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La Crosse, Wis., formerly Sioux City

Jim Rothwell, 78, of La Crosse for the past 40 years and originally of Sioux City, died Tuesday, Feb. 6, 2018, after a long struggle with Parkinson’s and dementia.

An informal open house celebrating Jim’s life will be 1 to 3 p.m. Saturday in People’s Food Co-op's community room, 315 Fifth Ave. South, in La Crosse. Arrangements are under the direction of Coulee Region Cremation Group in Onalaska, Wis.

He was born to Francis and Mabel (Nichols) Rothwell, on Dec. 20, 1939, in Sioux City. He graduated from Sioux City East High School in January 1958. Almost immediately he joined the U.S. Navy, working with helicopters and search and rescue, and was honorably discharged in 1962. Most of his working life, he ground lenses for eyeglasses and ran a passenger elevator. His true loves were art, photography, automobiles, and bluegrass banjo.

Jim was an artist. His favorite high school class was art, and among other things, he created a saucy tiger and clever circus cartoons for the cover and section dividers of the 1958 East High Arrow. In later years, his talents turned to professional-quality caricatures and satirical cartoons, and he could be counted on to design a humorous class reunion t-shirt.

Jim was a photographer. He shot the 1974 summer theater productions at the University of Northern Iowa, and during another summer he ran an old-time tintype business in McGregor, Iowa. In his spare time, there he donned period clothing and climbed the bluffs with an enormous antique wooden camera to take photos of historic paddle boats cruising the Mississippi River.

Jim was an old car nut. He owned and worked on well more than 30 antique vehicles during his life, ranging from a 1926 Model T to a 1956 Packard Clipper. He and his brother, Roger, spent many happy (and some frustrating) hours working on, trading parts for, and discussing their cars.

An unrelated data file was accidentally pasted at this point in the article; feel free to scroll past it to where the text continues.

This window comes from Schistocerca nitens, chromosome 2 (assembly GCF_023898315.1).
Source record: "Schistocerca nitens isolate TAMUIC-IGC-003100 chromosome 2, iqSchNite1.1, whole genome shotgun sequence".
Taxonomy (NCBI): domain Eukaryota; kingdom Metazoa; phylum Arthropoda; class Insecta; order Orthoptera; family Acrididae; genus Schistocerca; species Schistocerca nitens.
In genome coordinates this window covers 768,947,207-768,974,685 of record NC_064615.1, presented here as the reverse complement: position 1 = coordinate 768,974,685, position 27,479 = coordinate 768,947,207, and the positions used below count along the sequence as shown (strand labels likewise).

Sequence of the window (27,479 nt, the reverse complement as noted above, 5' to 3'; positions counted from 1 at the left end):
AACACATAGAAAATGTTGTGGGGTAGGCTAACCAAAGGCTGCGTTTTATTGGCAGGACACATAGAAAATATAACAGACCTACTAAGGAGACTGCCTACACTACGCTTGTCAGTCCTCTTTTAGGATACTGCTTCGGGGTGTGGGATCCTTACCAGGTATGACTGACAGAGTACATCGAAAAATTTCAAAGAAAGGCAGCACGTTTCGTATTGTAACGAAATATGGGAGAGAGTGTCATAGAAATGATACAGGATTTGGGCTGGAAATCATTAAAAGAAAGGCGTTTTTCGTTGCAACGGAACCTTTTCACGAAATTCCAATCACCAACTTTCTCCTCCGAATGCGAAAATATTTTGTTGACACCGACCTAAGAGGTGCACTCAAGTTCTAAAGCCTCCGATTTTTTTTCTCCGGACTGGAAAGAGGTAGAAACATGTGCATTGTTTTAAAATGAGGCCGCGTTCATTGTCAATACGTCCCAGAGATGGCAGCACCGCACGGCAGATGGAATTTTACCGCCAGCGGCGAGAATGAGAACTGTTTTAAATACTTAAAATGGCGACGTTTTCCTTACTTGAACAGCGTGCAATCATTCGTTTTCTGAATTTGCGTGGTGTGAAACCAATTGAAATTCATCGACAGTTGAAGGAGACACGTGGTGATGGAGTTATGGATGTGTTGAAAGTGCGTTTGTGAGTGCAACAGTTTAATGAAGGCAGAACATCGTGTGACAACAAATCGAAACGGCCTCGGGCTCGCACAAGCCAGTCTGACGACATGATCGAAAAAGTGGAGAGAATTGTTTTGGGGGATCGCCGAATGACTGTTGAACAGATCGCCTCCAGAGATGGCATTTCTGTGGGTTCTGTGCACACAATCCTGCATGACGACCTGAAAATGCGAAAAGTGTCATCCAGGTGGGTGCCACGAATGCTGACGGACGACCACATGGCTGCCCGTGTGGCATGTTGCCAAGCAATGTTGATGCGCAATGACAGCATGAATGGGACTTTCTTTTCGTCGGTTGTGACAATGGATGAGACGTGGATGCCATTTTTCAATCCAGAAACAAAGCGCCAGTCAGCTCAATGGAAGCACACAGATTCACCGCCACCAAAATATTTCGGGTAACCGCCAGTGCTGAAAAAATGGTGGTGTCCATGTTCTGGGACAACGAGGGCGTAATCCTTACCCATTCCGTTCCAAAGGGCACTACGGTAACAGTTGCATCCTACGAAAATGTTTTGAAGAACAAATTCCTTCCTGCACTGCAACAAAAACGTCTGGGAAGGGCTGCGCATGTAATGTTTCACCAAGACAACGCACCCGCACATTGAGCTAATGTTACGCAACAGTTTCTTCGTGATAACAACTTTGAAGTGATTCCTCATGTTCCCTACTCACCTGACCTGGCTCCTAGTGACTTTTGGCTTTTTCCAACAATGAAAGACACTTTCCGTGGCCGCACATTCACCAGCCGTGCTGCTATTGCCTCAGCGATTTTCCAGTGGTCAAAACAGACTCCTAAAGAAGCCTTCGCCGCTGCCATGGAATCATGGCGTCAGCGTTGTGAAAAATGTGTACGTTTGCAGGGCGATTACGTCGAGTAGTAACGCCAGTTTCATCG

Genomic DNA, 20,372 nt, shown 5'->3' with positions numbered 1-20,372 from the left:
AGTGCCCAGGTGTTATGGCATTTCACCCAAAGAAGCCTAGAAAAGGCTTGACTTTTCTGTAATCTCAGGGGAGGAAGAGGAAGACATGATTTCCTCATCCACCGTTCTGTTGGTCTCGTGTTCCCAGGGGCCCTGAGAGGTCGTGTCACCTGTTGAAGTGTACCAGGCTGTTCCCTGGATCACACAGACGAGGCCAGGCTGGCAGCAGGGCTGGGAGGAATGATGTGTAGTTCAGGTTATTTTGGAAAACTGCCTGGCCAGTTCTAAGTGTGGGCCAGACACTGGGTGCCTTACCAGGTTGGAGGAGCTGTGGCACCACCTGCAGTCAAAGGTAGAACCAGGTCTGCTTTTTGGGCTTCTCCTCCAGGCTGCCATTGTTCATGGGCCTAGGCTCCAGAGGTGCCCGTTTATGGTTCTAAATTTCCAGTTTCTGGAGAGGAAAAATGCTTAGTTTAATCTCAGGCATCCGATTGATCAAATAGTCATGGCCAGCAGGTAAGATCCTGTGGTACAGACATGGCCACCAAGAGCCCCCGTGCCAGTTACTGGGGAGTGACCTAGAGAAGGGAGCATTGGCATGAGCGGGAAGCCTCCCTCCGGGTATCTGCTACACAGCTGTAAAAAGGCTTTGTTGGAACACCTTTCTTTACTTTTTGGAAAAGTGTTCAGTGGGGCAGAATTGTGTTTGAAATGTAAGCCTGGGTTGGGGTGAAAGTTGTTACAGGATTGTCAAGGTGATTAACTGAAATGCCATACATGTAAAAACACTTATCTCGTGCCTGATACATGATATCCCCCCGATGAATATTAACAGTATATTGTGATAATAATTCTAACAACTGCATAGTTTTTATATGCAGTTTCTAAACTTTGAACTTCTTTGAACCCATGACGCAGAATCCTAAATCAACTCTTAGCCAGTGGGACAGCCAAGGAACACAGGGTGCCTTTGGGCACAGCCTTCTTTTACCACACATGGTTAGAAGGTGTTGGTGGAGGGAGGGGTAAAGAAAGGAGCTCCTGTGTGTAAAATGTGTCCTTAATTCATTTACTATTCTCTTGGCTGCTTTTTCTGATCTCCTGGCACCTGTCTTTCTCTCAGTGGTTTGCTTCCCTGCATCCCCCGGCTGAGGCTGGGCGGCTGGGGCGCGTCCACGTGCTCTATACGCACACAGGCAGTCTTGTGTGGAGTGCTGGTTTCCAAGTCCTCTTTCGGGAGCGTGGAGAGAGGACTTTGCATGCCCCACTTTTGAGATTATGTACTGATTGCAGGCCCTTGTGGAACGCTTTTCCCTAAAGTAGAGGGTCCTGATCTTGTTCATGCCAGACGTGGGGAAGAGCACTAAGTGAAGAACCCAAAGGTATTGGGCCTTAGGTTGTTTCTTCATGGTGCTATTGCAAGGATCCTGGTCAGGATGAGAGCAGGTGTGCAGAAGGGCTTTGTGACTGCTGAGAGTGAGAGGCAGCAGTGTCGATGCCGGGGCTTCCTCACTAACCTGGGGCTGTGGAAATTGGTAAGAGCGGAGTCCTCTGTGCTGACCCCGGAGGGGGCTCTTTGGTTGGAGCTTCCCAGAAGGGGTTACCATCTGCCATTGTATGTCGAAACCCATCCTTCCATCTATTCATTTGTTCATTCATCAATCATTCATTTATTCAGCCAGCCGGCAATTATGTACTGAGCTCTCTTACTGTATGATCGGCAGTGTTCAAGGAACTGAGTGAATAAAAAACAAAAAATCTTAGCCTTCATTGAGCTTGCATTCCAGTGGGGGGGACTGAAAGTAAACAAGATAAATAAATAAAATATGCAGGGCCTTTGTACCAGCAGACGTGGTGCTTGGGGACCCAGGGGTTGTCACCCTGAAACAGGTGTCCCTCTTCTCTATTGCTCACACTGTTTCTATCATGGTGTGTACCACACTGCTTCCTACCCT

Jim was an excellent banjo player. He performed with the Pine Street Singers, the Rusty Gnash Ramblers, and the Sordid Folk Singers, and when younger played informally with Roger and their friends. He went to school to learn string instrument repair and had a short career rehabilitating fiddles, basses, guitars, and mandolins. He also built, hand-carved, and inlaid several exquisite and fine-sounding banjos for himself, for friends, and for sale.

Besides all this, Jim collected things, from carburetors to Monty Python action figures. He was quietly generous. He was an aficionado of old movies, from World War II submarine films to very bad science fiction flicks. He wanted people to think he was a reclusive curmudgeon, but inside he was a softie. Although he was a very private person and few knew about his talents, those close to him admired his work and appreciated his dry wit. He always made us laugh.

He is survived by his wife of 43 years, Sue Knopf; his sister-in-law, Joane Engel; two nephews, Jon Rothwell and Pat Rothwell, and their children; and some very close and dear friends.

He was preceded in death by his parents; and his brother, Roger.

Thanks to Dr. Mary Bassing, Dr. Rachel Biemiller, Gundersen Hospice, Brightstar, the Merit Center, the EXPAND program, Coulee Region Cremation Group, and the many cheerful, competent, and compassionate caregivers who looked after Jim as his health declined.

Memorials may be sent to the Coulee Region Humane Society, 911 Critter Court, Onalaska, WI 54650, or Mississippi Valley Conservancy, 1309 Norplex Drive, La Crosse, WI 54601.

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